1
\$\begingroup\$

I am modding a wireless router, and one of the problems I have is that it overheats, so it restarts every hour or so I am trying to replace the heatsink.

However, I simply cannot get it off. It seems to be glued on to the board or something, or they have used awful thermal paste! I have tried using a flathead to lever it off and scrape the paste away, but it is solid, and is impossible to remove.

Here are some images (sorry about my terrible photography!): White Paste Top view

So, how can I remove a stuck heatsink? I don't really feel comfortable using heat guns or trying to melt it off, as I am worried that I will cause damage to the PCB.

The processor is soldered to the board as well, so I can't remove it and work it loose by pulling it apart by hand either.

\$\endgroup\$
5
  • 6
    \$\begingroup\$ Instead of trying to subtract the heat sink, Why not just add a fan? \$\endgroup\$
    – EM Fields
    Aug 9, 2014 at 0:23
  • 3
    \$\begingroup\$ It sounds like you've already spent more time on this than it's worth. This type of device really isn't meant to be repaired. Just bin it and get a new one. \$\endgroup\$
    – Dave Tweed
    Aug 9, 2014 at 1:04
  • \$\begingroup\$ I dont really want to throw it away! Mainly as other people have got it off - i.sstatic.net/3twnQ.jpg \$\endgroup\$
    – George
    Aug 9, 2014 at 1:37
  • 2
    \$\begingroup\$ Adding the fan first will tell you if its a cooling problem to begin with. If you add a fan and it still restarts, you will have saved yourself a battle. \$\endgroup\$
    – dext0rb
    Aug 9, 2014 at 3:03
  • \$\begingroup\$ I'll try adding a fan and see if that works out. Thanks :) \$\endgroup\$
    – George
    Aug 9, 2014 at 12:23

3 Answers 3

5
\$\begingroup\$

To assist in removing heatsinks that are held in place with thermal glue, turn unit on, until the heatsink gets to its (typically) very high operating temperature. After unplugging all power to the unit, gently try twisting the heatsink, and rock it away from the i.c.; the additional heat will help soften the thermal (glue) paste. This info came directly from one of the manufacturers of thermal glue - used to hold heatsinks in place on high end video cards.

\$\endgroup\$
1
  • \$\begingroup\$ Thanks. I'll give this a go and then mark it as an answer if it works \$\endgroup\$
    – George
    Aug 9, 2014 at 12:27
1
\$\begingroup\$

I managed to get it off.

NOTE: I used MINIMAL force when doing this. Using an excessive amount of force could do all sorts of damage as @passerby has mentioned!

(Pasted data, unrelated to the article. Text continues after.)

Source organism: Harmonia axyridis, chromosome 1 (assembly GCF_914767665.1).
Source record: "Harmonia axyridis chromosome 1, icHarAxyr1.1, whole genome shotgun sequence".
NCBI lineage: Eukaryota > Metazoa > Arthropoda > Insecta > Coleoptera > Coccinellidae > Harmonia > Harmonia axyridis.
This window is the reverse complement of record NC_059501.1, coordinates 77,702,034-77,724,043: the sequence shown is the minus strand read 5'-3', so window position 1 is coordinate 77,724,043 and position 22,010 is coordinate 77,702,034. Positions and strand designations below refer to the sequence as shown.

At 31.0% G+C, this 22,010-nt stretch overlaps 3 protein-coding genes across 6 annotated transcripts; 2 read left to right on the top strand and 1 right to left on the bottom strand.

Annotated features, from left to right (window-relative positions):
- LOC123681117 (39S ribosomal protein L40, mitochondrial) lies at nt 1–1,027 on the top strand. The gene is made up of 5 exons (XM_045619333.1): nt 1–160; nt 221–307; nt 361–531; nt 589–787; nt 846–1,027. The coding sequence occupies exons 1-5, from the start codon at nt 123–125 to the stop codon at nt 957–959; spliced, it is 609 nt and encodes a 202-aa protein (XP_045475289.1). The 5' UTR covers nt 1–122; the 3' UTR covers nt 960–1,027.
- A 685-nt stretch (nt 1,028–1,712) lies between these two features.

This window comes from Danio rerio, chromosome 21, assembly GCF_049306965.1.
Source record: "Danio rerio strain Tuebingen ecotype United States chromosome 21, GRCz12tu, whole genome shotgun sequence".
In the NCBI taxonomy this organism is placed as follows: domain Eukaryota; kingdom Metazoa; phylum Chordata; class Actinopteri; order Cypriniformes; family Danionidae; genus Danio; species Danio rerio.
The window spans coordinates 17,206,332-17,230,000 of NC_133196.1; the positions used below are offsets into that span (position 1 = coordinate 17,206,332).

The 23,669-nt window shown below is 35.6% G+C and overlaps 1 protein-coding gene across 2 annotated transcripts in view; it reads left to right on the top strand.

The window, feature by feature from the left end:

What I did is used a 1.0mm Watchmakers' Screwdriver, and forced it in the small gap between the heatsink and the CPU. Then I got a small allan key multi tool and started tapping on the end of the screwdriver. Then it just popped away!

\$\endgroup\$
3
  • \$\begingroup\$ This is not a proper way to remove a heatsink. This leads to a lot of torque on the IC it is attached to, and can cause pins or worse, bga balls to break or detach from the solder and pcb, or internal damage to ic wiring. \$\endgroup\$
    – Passerby
    Aug 9, 2014 at 19:20
  • \$\begingroup\$ Well, I suppose its not as bad as trying to lever it off with a screwdriver! I'm useless at electronics! \$\endgroup\$
    – George
    Aug 9, 2014 at 21:22
  • 4
    \$\begingroup\$ @GeorgeH It is trying to lever it off with a screwdriver. Just a smaller one. \$\endgroup\$
    – user207421
    Aug 10, 2014 at 0:42
-1
\$\begingroup\$

Looking at all the elyts on the board... they're not visibly leaky, but I'd still try replacing them with cheap solid-poly or high-capacity MLCC. Sometimes this helps (certainly when the elyts are already bulging/leaky).

As for thermals... the heatsink is typically too small, and the enclosure is airtight. Try drilling some holes in the plastic to give the heatsink a chance to breathe fresh air. Try drilling the holes such that you encourage free convection, i.e. you need a pack of holes over the heatsink and another set in other places around the plastic enclosure.

\$\endgroup\$
4
  • 2
    \$\begingroup\$ How does this answer the question about removing the heat sink? \$\endgroup\$
    – pipe
    Nov 30, 2017 at 9:26
  • \$\begingroup\$ @pipe: You're right. But it does propose additional/alternative measures to bring a freezing gadget back to normal life, possibly without trying to rip its heart out :-) \$\endgroup\$
    – frr
    Nov 30, 2017 at 10:43
  • 1
    \$\begingroup\$ Yes, but removing heat sinks fastened with thermal glue is a relevant question. People searching on that subject will end up on this question and expect an answer to that question. If you think the user has an XY-problem, it may be better to ask about that in a comment. \$\endgroup\$
    – pipe
    Nov 30, 2017 at 10:47
  • \$\begingroup\$ Okay, you're right... I myself have come to this topic while searching for how to remove a heatsink. Because yes a bigger heatsink is due, in my case :-( Thanks for explaining the rules for me. \$\endgroup\$
    – frr
    Nov 30, 2017 at 14:07

Your Answer

By clicking “Post Your Answer”, you agree to our terms of service and acknowledge you have read our privacy policy.

Not the answer you're looking for? Browse other questions tagged or ask your own question.